I just finished Vincent D. Rougeau’s excellent Christians in the American Empire: Faith and Citizenship in the New World Order (Oxford, 2008). Rougeau is upset with the way in which Christianity has been distorted by the Religious Right. His main targets are Catholic neo-conservatives such as the late Richard John Neuhaus, George Weigel, Michael Novack, and the rest of the gang surrounding First Things. He writes as a faithful Catholic and offers a way of thinking about religion and politics from the perspective of Catholic social teaching. Rougeau, a law professor at Notre Dame, is not happy with the way in which members of the Republican Party claim the name of Christ but are driven by other gods: free-market capitalism, libertarianism, nativism, militarism, and moral absolutism. Christian neoconservatives, he argues, have been too selective in their embrace of Catholic social teaching. How else, he asks (for example), could they claim that the Iraq war was a “just” war despite the fact that the Vatican and the American Bishops opposed it?
A few of Rougeau’s more intriguing (at least to me) points:
1). Our free market system is obsessed with materialism and consumerism. The free market has “enhanced living standards for millions of people around the world,” but it has also bred greed and self-indulgence. Human freedom in a democracy is only sustainable when people learn how to care for their neighbors. Such relationships are difficult when the value of the human person is dictated by the free market.
2). American libertarianism glorifies the individual and results in “radical dissociation of human beings from one another.” Republicans tend to embrace this kind of libertarian individualism more than the Democrats, but Democrats have offered no “meaningful alternative” to it. Democrats have promoted individual autonomy as the “favored mode of liberating persons from discrimination and other negative forms of social control that are entrenched in ‘traditional society.'” The “left” in America is much less communal and Catholic than the “left” in other nations. “Left libertarianism” allows people to basically do whatever they please, as long as they are not harming anyone.
3). The Vatican is worried about America’s “exaggerated individualism, its hyperconsumer spirit, its relegation of religion to the private sphere, its Calvinist ethos.” The Vatican thinks that the “American Creed” is “heresy,” but most “churchgoing Americans” disagree. American flags, which have long been a staple in Protestant churches, are now beginning to appear in Catholic churches as well.
4). Catholic social teaching is compatible with secular liberalism, especially when it is employed in defense of human rights and dignity. Rougeau lists its core tenets as human dignity (he engages Michael Sandel, Charles Taylor and Alasdair MacIntyre here), the common good, solidarity (human social connections that reflect humanity’s “intimate connections to God”), and subsidiarity (the idea that particular communities must be considered alongside the universal human community).
5). Rougeau asks: Are Christians to be one-issue voters, pulling the Republican lever on the basis of the party’s facial commitment to a pro-life position on abortion, yet ignoring the party’s inconsistent support of life issues more broadly defined? What about the party’s promotion of an economic program for the nation and the world that is clearly rooted in a North American libertarianism that Catholic social teaching excludes? On the other hand, can Christians support a Democratic agenda that is marked by the exaltation of the atomized individual in the social order and seems hostile to the role that families, traditions, and communities of memory and meaning might play in the shaping of an individual conscience?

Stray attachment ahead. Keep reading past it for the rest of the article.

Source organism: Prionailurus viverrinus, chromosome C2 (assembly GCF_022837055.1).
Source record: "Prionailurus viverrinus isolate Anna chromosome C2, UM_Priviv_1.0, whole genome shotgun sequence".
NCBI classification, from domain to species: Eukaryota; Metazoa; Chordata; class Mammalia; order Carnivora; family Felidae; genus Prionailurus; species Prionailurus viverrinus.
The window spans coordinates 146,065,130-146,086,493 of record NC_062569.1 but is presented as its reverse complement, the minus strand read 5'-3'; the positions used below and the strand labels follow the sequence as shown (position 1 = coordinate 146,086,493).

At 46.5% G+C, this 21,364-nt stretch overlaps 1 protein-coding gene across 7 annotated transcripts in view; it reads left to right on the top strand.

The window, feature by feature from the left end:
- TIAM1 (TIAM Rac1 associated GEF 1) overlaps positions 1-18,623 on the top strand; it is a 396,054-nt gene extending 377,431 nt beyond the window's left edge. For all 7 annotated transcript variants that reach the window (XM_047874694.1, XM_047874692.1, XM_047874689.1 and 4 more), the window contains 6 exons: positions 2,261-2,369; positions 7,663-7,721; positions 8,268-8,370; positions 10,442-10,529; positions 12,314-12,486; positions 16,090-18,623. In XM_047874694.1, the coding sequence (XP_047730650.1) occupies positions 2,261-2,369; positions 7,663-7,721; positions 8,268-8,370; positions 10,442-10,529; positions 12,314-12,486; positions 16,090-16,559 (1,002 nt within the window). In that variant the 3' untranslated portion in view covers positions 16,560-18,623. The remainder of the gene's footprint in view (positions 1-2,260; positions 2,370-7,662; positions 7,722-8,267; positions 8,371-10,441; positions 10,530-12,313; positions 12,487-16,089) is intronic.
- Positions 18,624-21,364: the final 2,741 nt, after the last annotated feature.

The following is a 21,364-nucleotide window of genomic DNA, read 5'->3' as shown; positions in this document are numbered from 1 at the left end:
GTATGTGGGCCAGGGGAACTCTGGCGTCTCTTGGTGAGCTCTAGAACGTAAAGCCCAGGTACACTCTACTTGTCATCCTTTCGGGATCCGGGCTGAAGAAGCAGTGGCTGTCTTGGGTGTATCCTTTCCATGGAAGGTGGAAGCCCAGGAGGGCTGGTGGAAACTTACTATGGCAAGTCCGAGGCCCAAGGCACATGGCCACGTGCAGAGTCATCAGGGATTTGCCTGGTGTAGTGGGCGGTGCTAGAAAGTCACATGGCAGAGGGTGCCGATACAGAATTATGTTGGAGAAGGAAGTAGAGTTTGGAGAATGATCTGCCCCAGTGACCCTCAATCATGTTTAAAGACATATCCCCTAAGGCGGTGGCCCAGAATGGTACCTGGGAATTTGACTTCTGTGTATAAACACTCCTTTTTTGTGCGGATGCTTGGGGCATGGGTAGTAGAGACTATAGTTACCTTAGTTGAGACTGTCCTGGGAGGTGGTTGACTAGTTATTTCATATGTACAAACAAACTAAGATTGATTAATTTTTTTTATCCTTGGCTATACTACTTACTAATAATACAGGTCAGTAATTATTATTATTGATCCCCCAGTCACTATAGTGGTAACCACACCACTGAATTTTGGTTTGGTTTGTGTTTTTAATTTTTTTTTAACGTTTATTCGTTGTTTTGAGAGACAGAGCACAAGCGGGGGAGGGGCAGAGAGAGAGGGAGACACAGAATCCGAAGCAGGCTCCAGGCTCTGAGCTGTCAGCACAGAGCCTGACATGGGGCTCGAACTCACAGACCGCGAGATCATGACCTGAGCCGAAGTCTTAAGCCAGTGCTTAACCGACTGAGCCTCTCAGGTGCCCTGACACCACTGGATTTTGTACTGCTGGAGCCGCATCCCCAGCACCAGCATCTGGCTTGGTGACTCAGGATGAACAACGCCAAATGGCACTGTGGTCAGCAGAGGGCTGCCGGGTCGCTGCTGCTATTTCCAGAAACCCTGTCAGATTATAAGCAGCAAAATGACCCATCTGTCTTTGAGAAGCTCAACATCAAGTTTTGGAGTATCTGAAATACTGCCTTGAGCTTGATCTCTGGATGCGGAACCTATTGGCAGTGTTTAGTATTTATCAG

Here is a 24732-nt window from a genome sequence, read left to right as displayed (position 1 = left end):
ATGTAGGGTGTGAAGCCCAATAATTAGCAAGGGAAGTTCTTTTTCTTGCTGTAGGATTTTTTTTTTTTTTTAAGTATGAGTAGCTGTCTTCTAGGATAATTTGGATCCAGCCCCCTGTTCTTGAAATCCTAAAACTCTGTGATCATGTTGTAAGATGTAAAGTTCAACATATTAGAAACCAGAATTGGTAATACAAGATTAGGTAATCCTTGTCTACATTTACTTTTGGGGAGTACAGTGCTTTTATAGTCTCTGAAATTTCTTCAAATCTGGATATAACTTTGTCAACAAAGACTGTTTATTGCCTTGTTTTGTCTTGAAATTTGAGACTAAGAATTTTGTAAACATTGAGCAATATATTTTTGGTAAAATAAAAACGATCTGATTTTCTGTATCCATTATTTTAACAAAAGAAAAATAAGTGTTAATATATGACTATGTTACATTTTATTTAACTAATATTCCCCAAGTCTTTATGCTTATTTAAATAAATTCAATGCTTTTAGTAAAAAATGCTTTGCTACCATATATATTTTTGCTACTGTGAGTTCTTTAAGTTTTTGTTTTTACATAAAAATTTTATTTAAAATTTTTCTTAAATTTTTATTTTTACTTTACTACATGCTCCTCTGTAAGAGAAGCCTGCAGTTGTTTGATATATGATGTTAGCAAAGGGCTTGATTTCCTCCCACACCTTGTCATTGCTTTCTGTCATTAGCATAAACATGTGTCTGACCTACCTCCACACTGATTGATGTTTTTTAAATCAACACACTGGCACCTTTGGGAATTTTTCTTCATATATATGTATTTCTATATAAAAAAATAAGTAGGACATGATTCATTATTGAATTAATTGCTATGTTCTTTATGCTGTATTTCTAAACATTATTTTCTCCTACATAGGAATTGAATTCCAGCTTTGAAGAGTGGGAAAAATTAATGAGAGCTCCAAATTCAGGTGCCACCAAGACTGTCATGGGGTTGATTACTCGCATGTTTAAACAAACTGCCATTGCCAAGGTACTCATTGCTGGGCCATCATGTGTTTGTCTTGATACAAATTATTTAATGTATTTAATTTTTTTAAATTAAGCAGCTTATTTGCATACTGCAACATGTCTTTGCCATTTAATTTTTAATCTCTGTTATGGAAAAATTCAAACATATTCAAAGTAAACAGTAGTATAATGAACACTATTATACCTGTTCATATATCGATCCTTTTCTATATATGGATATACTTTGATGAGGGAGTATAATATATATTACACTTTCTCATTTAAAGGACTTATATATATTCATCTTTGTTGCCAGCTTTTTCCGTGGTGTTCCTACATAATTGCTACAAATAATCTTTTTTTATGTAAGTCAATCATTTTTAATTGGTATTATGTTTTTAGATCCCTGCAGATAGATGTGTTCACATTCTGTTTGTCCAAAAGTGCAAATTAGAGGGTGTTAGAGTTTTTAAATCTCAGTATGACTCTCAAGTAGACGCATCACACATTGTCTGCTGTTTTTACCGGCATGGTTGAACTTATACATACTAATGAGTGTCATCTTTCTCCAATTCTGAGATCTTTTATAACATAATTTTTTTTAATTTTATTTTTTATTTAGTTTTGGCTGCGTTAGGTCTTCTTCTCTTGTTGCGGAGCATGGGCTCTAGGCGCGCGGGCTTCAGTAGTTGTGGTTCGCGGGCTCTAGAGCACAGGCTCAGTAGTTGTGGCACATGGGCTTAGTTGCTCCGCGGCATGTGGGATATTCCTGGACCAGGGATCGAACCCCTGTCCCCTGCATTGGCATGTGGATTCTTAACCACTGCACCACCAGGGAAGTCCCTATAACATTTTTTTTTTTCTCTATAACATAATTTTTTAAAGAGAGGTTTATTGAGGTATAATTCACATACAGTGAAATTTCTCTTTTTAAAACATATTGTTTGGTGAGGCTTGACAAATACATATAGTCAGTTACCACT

6). The fact that Americans refuse to take “collective ownership” of anything “beyond the scope of their individual responsibility” has meant that the nation “has failed to embrace a shared narrative about the past that privileges African-Americans unique role in the nation’s story.” This is ultimately a failure of “collective memory.” Solidarity “demands that all Americans recognize the unique burdens that have been placed on African-Americans throughout U.S. history.” Rougeau thus calls for an Affirmative Action rooted in this kind of Catholic solidarity.
7). Selfishness and the “materialistic vision” of society makes it difficult “for law and public policy to confront poverty in the United States.” Again, the key is “solidarity”–“those who are more influential, because they have a greater share of goods and common services, should feel responsible for the weaker and be ready to share with them all they possess.”
8). Catholic social teaching defends the right to emigrate “when one’ s ability to sustain the basic conditions necessary for a life of dignity is threatened.”
9). Christian belief in the solidarity of all human beings means that “national favoritism” is “difficult to justify on moral terms.” The nation-state is not divinely ordained. Loyalty to the state should be based on whether or not the state is promoting human dignity and the common good.
For my readers familiar with Catholic social teaching, many of Rougeau’s ideas will be familiar. It strikes me that Catholic social teaching, when applied consistently, leaves one with no real political home. Nevertheless, it seems to be a much deeper and theologically reflective view of Christianity and public life than either the Republican or Democratic parties, or many Protestant evangelicals in power, seem to be offering.
I highly recommend this book.